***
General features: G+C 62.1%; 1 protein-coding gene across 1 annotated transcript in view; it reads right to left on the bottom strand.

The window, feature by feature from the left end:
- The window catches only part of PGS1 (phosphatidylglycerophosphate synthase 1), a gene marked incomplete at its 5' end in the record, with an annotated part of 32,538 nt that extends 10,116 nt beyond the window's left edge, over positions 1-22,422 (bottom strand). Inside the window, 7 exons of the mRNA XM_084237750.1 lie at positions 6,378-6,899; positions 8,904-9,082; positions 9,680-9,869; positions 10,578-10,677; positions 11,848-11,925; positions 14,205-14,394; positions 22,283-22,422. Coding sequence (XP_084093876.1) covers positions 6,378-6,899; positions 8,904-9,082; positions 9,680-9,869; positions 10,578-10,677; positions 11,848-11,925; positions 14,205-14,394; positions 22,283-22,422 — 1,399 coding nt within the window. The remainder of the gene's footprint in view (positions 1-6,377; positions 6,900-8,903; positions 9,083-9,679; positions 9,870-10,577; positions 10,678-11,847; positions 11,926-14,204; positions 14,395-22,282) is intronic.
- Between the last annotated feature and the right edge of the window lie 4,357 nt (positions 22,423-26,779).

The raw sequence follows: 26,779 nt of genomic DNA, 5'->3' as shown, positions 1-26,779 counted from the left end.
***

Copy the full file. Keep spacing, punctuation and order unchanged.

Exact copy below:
General features: G+C 62.1%; 1 protein-coding gene across 1 annotated transcript in view; it reads right to left on the bottom strand.

The window, feature by feature from the left end:
- The window catches only part of PGS1 (phosphatidylglycerophosphate synthase 1), a gene marked incomplete at its 5' end in the record, with an annotated part of 32,538 nt that extends 10,116 nt beyond the window's left edge, over positions 1-22,422 (bottom strand). Inside the window, 7 exons of the mRNA XM_084237750.1 lie at positions 6,378-6,899; positions 8,904-9,082; positions 9,680-9,869; positions 10,578-10,677; positions 11,848-11,925; positions 14,205-14,394; positions 22,283-22,422. Coding sequence (XP_084093876.1) covers positions 6,378-6,899; positions 8,904-9,082; positions 9,680-9,869; positions 10,578-10,677; positions 11,848-11,925; positions 14,205-14,394; positions 22,283-22,422 — 1,399 coding nt within the window. The remainder of the gene's footprint in view (positions 1-6,377; positions 6,900-8,903; positions 9,083-9,679; positions 9,870-10,577; positions 10,678-11,847; positions 11,926-14,204; positions 14,395-22,282) is intronic.
- Between the last annotated feature and the right edge of the window lie 4,357 nt (positions 22,423-26,779).

The raw sequence follows: 26,779 nt of genomic DNA, 5'->3' as shown, positions 1-26,779 counted from the left end.